As of recently we own a duplex. One side had existing long term tenant, other side was vacant. Our property manager asked us if we wanted to fill vacant side with long term tenant or use for short term rentals. We chose short term rentals, and offhandedly apologized about the extra work for her. Her reply was interesting: she prefers managing short term rentals, as she never has to get "involved in their life", as opposed to long term tenants.

Why would you get involved in your tenants’ lives? Our family owns several units and we’ve never gotten involved in anyone’s lives. Likewise, my landlord knows next to nothing about my life.

nereo

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Re: Airbnb vs. long-term renter - thoughts?
« Reply #18 on: August 26, 2019, 09:14:05 AM »
Sounds like you've made your decision, and it sounds reasonable. I would add you can get a good idea of how much demand you might see by checking the calendards or nearby AirBnB and VRBO listings to see how booked they are. The AirBnB route makes the most sense if you have relatively constant demand.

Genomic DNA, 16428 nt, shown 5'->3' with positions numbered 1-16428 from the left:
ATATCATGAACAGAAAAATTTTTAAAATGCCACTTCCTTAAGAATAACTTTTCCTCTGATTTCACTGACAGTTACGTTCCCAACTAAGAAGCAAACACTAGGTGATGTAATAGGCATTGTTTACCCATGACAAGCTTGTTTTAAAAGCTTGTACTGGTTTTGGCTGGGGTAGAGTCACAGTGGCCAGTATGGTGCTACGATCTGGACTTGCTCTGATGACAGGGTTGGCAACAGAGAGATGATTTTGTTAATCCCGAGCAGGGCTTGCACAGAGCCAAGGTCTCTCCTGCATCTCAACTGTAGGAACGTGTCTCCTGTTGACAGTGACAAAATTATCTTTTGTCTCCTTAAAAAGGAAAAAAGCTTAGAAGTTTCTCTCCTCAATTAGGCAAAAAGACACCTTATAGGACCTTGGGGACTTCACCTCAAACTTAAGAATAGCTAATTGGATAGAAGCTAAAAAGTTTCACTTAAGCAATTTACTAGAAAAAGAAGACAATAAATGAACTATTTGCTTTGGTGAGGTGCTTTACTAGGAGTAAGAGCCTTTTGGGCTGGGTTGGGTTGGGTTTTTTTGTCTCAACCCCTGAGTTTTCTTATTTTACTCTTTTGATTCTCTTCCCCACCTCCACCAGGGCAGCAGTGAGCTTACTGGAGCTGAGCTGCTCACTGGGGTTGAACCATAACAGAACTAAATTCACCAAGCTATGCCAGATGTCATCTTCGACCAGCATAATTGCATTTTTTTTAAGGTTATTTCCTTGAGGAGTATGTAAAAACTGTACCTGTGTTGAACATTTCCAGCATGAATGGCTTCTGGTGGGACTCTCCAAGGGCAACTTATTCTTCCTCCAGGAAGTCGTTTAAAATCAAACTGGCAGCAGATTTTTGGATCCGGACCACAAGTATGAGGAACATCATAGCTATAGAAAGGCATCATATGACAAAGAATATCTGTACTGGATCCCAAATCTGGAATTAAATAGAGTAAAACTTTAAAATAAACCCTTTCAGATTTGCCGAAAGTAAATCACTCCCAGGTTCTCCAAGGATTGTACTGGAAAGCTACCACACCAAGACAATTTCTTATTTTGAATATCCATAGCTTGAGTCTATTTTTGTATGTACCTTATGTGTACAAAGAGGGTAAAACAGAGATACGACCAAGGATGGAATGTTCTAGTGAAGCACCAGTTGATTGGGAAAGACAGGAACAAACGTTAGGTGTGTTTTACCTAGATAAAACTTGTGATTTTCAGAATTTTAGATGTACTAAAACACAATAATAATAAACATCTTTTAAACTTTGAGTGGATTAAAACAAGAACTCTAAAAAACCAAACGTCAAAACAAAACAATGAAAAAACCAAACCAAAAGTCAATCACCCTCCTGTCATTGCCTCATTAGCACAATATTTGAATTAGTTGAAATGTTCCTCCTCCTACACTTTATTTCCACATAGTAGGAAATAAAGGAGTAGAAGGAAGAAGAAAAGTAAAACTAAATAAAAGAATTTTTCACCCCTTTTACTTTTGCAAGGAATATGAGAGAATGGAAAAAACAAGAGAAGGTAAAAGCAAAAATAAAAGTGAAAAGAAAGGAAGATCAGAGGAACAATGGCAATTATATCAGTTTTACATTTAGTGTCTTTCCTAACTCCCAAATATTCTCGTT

We've done similar in past/currently: We airBnB'ed our second bedroom before had kids. We liked the flexibility of blocking it off whenever we wanted the whole house for our own purposes.
As of recently we own a duplex. One side had existing long term tenant, other side was vacant. Our property manager asked us if we wanted to fill vacant side with long term tenant or use for short term rentals. We chose short term rentals, and offhandedly apologized about the extra work for her. Her reply was interesting: she prefers managing short term rentals, as she never has to get "involved in their life", as opposed to long term tenants.

Why would you get involved in your tenants’ lives? Our family owns several units and we’ve never gotten involved in anyone’s lives. Likewise, my landlord knows next to nothing about my life.

Different strokes for different folks.  As a landlord who's rented out rooms in my home I've chosen only people I know and interact with because I trust them and know they can and will pay the rent and respect the property.  I've also been a renter to a couple who knew us very well and would invite us over for weekend cookouts.  I've also been a renter where I never once met the landlord - I submitted my payment and when things needed fixing I'd send an email and a property manager would get back to me.

I guess if the layout of a rental caused me to cross paths with my renter on a semi-regular basis I'd want to know them at least well enough to say hi and ask how things were going.  FWIW I feel the same way about my next-door neighbors.  As a unit becomes more segregated from my daily life I feel less of a need to 'know' my tenants. 

Freedomin5

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Re: Airbnb vs. long-term renter - thoughts?